Aamchi Mumbai! The commercial capital of India! Local trains, national parks, vada pavs, Juhu beach, dabawallahs! You name it - we have it. Four things that make this city rock - Frenetic pace, Mumbaiiah spirit, nightlife and multi-cuisines!

Sunday, July 27, 2008

Cuisine worth fighting for....

-By Parvathy Nair

Yesterday, on my way to drop my son to school, my eyes fell on a hoarding. It showed the popular Afghan sport, Buzkashi. Adjacent to the picture was the line, ‘A cuisine worth fighting for…Baluchi cuisine. Baluch? Baluchistan? Afghanistan? Obviously, it had to be Afghanistan’s share of Baluch, as the sport shown on the hoarding was Afghani. Suddenly a series of pictures flashed through my mind. Pictures of mass exodus of refuges, tumultuous events, The Kite Runner, veiled women…And I thought to myself “Do people there really have a lavish cuisine to brag about?” It was more shocking because it was to be spread at Intercontinental, The Grand in Mumbai. Well, that was more than food for thought. I reached home and started looking for information on Afghani cuisine. And I was in for a culinary surprise.

Afghani food has a great variety because of its multi-ethnicity. And as the country produces high quality fruits like apricots, grapes and pomegranates, they form a major part of Afghani cuisine. Walnuts, plums, berries, pistachios, almonds, pine nuts and Malta oranges grow in abundance in Afghanistan.

Now comes the most interesting part. An Afghani cuisine does not begin without the destarkhan, the table spread. Irrespective of economic status, the destarkhan is very important to every Afghani family, while welcoming guests. Everybody in the family, including young children are taught to spread a good destarkhan.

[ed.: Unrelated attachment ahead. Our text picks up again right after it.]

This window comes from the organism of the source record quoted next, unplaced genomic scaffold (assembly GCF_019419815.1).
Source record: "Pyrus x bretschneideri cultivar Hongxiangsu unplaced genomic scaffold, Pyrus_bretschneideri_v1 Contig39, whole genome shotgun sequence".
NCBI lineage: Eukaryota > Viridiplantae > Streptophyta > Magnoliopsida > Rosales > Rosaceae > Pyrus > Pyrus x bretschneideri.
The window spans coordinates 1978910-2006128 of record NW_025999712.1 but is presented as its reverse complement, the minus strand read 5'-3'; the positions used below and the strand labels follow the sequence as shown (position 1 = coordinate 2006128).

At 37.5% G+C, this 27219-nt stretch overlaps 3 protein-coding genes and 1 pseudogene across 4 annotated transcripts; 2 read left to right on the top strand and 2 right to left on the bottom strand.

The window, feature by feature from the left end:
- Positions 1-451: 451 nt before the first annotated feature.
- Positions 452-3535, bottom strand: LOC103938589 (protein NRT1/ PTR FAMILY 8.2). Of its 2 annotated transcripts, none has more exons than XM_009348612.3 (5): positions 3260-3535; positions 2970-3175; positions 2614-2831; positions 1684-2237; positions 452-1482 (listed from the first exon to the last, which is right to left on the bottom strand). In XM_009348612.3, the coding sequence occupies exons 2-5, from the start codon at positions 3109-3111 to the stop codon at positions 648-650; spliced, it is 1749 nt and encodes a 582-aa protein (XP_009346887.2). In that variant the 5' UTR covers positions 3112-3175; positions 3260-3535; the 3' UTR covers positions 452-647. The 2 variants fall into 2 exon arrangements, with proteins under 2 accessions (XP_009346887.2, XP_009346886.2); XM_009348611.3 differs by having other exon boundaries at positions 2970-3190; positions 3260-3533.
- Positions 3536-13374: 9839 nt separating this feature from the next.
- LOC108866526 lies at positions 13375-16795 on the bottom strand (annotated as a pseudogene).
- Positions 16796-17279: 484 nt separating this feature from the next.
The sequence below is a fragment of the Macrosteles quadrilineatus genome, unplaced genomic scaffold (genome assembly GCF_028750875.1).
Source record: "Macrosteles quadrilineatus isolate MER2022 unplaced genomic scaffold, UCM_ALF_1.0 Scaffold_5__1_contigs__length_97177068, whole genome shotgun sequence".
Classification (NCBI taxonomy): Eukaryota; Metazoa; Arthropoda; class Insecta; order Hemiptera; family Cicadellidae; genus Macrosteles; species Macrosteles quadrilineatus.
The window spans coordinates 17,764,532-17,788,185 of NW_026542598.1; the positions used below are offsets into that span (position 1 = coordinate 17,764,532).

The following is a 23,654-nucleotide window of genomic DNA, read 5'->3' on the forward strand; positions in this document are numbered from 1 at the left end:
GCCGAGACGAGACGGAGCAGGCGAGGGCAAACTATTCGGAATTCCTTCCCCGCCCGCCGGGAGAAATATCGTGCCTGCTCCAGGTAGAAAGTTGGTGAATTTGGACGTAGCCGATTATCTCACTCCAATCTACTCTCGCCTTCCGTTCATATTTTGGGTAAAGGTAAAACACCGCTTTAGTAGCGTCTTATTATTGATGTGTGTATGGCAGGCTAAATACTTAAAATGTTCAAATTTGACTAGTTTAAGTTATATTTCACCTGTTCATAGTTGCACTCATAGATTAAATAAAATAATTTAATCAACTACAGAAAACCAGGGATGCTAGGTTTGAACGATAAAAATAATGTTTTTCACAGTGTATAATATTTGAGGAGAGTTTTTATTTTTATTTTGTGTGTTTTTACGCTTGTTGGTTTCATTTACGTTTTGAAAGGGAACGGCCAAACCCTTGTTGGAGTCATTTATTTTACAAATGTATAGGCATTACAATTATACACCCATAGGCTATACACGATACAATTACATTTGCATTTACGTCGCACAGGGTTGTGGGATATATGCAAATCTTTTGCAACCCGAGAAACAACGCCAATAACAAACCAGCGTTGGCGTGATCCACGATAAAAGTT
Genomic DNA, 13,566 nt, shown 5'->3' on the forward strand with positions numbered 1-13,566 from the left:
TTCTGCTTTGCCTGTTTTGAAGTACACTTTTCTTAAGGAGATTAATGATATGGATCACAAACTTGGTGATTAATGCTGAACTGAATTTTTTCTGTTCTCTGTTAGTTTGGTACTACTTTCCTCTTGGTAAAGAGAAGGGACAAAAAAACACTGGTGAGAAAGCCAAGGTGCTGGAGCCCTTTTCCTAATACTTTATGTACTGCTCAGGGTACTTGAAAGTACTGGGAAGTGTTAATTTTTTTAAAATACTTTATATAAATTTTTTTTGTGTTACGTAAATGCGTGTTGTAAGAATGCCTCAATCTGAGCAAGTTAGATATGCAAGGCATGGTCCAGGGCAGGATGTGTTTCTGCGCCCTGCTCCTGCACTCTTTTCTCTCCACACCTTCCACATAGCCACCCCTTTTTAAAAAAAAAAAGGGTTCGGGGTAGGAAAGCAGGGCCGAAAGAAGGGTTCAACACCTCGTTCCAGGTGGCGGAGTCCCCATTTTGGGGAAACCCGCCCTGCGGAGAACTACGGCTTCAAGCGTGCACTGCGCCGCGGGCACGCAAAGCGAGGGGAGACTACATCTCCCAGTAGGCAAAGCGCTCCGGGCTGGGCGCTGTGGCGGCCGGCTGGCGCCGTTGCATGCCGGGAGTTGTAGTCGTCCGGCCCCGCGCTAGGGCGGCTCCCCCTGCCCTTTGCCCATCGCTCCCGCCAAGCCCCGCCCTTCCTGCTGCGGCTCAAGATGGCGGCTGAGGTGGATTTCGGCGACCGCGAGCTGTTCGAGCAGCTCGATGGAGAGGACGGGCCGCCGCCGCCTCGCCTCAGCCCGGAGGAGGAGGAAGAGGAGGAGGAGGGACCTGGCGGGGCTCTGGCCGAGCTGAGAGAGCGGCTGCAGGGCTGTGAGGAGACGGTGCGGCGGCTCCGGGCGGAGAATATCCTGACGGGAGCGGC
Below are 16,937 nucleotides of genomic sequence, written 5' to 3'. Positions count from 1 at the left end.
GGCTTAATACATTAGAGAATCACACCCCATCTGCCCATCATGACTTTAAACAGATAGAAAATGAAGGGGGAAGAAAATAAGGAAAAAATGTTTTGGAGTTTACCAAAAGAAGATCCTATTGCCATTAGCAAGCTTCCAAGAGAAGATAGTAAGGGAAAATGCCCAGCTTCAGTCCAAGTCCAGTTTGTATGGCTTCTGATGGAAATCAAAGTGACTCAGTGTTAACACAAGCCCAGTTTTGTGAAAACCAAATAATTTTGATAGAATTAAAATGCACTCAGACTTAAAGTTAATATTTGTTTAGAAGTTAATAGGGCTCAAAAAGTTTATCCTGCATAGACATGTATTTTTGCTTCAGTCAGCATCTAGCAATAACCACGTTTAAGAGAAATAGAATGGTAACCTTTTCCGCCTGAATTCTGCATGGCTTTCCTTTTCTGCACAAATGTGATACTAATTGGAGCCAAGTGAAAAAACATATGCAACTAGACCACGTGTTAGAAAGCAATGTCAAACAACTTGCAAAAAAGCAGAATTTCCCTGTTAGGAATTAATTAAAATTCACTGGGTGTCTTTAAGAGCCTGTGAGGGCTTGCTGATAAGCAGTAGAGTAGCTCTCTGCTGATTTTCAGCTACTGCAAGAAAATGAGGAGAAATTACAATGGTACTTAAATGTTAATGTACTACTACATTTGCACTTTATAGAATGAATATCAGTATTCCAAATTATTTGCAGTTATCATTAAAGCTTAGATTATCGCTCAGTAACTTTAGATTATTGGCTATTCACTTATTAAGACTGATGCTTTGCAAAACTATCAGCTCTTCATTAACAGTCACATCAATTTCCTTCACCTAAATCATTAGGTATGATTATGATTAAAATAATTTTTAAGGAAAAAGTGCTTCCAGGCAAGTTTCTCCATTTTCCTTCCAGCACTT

The main spices used for seasoning are mint, coriander, saffron, cardamom, cilantro and black pepper, and the preferred meats are either lamb or chicken. Rice dishes are a favourite with Afghanis. Chalow and Palao are rice dishes. That rhymes, isn’t it? Chalow…Palao. While Chalow is plain fluffy rice, Palao is rice cooked in stocks or with meat. Palaos get their names as per the flavours that go into the making of the Palao. Yakhni, Zamarod, Maash, Qorma, Serkah and Shebet are some of the flavoured Palaos. Afghani cuisine also has a good variety of kebabs. The khameerbob or Afghani pasta is also famous for its different versions. And for all those who yearn for some sweetness after a spice filled journey of Palaos, there is Sheer Berinj or rice pudding to soothe your taste buds. There is definitely a lot more to Afghani cuisine than what is mentioned here, as Baluch is just one part and ethnicity of Afghanistan.

Hard to believe…right?

There is indeed a colourful picture of Afghanistan. A picture that shows little children enjoying a good destarkhan with their families, without having to think about violence of any kind…..but the cuisine, I must say, definitely worth fighting for! Maybe, I’ll have to go and fight for my share of Baluchi cuisine at Intercontinental, The Grand. What say?

-The author Parvathy lives in Mumbai and blogs at http://paro-kickingboredom.blogspot.com/

Digg Technorati del.icio.us Stumbleupon Reddit Blinklist Furl Spurl Yahoo Simpy